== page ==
“The bad news is time flies. The good news is you’re the pilot.” This quote from Michael Altshuler reminds us that time is precious, especially during a busy workday. Cleaning chemicals can save time and increase productivity by keeping a few basic issues in mind.
Contact or dwell time is the time a chemical must be visibly wet on surfaces or a minimum time period for best cleaning action during soaking or wash cycles. In the case of disinfectants, the minimum contact time is determined by lab testing and must be followed exactly for germicidal action. For detergents, contact or soak time is less exact but should be supported by objective cleaning and soil removal tests. Recommended contact time is usually listed on product labels.
A modest delay may benefit final cleaning results. Enzymatic detergents used for soaking or ultrasonic cleaning demonstrate their best overall cleaning value during longer contact times. After verifying correct dosing and temperature, the technician is free for other tasks. Meanwhile, organic enzymes provide passive cleaning action, breaking down soils with little or no scrubbing over a five to fifteen minute contact time.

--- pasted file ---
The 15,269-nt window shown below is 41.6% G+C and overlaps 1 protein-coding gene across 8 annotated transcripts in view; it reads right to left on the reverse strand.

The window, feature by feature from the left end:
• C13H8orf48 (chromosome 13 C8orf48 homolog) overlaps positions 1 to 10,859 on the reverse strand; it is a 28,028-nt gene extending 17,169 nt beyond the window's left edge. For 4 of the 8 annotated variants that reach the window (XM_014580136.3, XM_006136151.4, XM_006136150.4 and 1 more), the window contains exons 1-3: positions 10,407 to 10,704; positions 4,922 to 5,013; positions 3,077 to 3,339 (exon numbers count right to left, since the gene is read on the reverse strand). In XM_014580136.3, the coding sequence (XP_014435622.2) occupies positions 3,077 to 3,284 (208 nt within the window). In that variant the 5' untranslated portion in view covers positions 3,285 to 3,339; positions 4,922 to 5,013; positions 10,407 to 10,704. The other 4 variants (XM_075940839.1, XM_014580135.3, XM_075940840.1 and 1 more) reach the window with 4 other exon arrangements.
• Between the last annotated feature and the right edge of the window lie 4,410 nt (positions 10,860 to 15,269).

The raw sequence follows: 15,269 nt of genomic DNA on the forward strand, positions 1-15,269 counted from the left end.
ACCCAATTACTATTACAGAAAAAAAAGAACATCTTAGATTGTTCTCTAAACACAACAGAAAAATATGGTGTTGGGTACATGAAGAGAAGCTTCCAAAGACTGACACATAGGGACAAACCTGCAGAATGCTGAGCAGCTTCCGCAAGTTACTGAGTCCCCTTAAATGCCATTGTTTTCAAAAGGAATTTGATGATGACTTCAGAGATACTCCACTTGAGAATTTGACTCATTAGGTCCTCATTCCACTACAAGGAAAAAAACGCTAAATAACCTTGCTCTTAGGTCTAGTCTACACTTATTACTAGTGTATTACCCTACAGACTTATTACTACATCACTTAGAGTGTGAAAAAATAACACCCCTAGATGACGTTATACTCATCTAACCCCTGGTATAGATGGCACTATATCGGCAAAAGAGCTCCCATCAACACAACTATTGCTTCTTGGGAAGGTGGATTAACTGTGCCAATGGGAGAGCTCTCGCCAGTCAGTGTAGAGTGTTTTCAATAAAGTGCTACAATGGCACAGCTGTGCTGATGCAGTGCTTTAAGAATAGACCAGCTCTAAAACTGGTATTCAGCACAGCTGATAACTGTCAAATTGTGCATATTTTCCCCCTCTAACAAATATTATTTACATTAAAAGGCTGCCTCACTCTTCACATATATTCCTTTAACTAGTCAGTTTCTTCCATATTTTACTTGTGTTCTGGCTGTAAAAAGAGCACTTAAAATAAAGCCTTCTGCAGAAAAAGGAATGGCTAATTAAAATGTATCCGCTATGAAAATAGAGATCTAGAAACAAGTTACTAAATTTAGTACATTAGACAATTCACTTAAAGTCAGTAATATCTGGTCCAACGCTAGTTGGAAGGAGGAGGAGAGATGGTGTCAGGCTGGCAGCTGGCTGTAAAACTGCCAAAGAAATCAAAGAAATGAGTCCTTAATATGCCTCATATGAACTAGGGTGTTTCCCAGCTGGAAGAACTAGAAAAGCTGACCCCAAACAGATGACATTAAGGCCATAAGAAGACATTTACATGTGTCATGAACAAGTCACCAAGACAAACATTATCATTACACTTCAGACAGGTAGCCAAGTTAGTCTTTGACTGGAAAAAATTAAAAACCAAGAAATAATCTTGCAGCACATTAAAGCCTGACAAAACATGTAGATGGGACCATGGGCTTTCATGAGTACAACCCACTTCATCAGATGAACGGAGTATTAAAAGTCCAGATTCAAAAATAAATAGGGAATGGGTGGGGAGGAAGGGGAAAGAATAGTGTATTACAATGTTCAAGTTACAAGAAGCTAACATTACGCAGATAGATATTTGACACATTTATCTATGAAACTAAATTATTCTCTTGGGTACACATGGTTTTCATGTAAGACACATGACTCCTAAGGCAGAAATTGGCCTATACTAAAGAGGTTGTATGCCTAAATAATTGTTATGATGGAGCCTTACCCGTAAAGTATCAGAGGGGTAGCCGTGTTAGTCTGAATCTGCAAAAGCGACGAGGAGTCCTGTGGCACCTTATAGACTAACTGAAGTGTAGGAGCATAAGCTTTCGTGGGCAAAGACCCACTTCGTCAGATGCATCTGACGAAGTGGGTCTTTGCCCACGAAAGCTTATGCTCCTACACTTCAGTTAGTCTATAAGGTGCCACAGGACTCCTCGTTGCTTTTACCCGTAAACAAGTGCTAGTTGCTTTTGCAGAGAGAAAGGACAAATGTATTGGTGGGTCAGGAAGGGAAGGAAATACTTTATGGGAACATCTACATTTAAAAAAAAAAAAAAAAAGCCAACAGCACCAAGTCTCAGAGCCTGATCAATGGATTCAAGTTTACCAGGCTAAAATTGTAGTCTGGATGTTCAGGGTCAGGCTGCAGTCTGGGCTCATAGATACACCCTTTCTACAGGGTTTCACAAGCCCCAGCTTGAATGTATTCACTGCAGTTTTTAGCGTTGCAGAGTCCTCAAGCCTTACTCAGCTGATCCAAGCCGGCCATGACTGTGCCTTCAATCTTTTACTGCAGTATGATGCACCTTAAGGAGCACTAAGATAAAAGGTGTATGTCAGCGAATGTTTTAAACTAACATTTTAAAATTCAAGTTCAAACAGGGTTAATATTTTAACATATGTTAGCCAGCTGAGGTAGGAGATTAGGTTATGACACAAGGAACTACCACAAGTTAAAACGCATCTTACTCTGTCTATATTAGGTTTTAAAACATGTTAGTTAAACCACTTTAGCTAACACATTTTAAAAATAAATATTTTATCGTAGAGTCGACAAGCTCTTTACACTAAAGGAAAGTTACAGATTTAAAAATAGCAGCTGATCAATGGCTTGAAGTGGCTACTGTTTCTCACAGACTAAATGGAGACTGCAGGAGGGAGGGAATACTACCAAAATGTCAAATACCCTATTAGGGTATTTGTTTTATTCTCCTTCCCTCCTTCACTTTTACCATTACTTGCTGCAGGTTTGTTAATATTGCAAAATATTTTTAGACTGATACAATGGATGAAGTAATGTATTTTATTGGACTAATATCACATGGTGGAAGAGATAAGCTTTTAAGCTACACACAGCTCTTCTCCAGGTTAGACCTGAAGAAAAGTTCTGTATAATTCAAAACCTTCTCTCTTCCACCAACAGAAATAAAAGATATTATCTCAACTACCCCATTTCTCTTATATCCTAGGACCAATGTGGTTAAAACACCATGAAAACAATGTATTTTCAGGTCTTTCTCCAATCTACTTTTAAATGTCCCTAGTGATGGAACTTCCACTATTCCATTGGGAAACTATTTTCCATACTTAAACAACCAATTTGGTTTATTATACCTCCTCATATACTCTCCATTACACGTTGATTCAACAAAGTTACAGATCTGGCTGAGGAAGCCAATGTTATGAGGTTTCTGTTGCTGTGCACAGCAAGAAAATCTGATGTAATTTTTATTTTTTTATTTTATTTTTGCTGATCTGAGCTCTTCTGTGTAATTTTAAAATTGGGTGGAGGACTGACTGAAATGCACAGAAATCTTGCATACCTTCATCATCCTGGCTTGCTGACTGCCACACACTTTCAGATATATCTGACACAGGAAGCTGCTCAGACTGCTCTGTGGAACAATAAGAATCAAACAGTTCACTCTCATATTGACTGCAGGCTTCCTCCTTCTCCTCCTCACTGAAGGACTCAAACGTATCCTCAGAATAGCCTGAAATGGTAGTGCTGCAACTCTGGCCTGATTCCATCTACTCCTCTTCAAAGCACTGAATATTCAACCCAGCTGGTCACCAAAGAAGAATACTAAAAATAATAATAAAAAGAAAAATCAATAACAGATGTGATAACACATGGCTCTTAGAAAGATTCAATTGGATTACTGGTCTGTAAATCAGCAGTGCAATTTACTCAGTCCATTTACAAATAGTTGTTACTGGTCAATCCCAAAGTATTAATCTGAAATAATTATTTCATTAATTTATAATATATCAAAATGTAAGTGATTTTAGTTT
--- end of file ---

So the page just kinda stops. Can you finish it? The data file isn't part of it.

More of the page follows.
Time works against instrument preservation if soaking frequently extends over one hour. In overnight clinical services contaminated items may be left in pans of water and detergent for hours. Water is highly corrosive and may overcome anti-corrosive agents. This problem may be avoided by using high quality enzymatic sprays with anti-corrosives that eliminate water soaking.